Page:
In more than 60 hours over two months, Smith first enlisted open-source Arduino software with an MP3 player board. Electronics of his own design then established the virtual phone network, and he dialed in the software to listen for the 10-digit clicks assigned to each poem. The phone number formula is the poet’s area code, the first three letters of their last name and the poem’s first four characters. The MP3 player selects the corresponding file name and plays it for the listener.

Smith adds the design of a system like this should be user friendly. And while the booth is straight-forward enough, the directions posted on the phone itself, above it and on the website indicate the first step in the process: how to operate a rotary phone.

 

A new age of art

The Telepoem Booth has traveled extensively in its short life, including to the recent Spark! Festival of Creativity at the Mesa Arts Center. Children clamored to have a crack at the “foreign” technology. In an age where even toddlers are proficient in the language of button-less smartphones, these kids didn’t even know to pick up the receiver before they plunged fingertips into the rotary dial.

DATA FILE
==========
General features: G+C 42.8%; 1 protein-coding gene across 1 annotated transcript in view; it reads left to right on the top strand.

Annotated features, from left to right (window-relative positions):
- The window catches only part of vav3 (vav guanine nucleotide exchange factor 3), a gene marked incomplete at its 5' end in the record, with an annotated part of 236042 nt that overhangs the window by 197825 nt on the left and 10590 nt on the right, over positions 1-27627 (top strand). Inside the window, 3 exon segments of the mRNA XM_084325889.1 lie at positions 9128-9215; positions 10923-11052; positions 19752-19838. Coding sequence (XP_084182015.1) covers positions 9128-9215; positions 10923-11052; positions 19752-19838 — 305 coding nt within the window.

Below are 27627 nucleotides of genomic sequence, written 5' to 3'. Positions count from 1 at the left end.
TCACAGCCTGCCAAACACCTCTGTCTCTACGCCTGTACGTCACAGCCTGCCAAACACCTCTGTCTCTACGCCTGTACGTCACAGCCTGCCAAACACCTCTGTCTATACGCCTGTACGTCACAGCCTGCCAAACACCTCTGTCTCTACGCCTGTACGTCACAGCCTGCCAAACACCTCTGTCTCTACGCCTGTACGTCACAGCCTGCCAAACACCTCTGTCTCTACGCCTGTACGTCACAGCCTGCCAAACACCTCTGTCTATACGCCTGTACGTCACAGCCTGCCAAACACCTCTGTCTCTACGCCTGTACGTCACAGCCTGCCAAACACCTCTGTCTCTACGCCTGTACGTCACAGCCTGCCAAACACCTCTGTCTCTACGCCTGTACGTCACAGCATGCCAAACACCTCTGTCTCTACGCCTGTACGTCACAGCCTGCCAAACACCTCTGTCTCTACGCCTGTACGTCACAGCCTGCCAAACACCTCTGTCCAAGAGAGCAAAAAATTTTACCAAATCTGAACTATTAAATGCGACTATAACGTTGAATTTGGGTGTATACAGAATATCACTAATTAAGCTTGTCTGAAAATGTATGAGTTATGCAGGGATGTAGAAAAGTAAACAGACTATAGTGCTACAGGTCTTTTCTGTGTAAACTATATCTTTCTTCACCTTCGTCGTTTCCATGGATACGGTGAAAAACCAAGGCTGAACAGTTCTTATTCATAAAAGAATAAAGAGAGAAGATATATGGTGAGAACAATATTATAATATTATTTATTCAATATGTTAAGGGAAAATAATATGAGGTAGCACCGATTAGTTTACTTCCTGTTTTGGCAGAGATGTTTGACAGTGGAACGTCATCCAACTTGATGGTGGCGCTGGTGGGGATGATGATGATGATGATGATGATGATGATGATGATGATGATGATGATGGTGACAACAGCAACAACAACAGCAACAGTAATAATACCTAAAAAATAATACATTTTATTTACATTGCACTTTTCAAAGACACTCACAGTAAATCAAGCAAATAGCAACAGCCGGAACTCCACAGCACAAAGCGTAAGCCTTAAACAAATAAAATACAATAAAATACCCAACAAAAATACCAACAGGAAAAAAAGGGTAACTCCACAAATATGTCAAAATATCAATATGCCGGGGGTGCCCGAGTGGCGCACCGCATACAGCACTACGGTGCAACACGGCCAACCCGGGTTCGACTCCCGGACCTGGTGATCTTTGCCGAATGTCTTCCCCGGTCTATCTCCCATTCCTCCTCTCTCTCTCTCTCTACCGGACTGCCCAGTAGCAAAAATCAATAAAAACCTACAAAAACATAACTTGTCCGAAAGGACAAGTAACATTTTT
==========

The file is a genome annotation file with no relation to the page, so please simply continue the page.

Hellstern notes typewriters, rotary phones and pneumatic tubes like the ones that suck up your deposit at the bank drive-thru wear a veil of a romantic era long gone. She suspects it’s because these objects have been built to last and “have been around long enough to acquire a patina of use and symbolism to people.”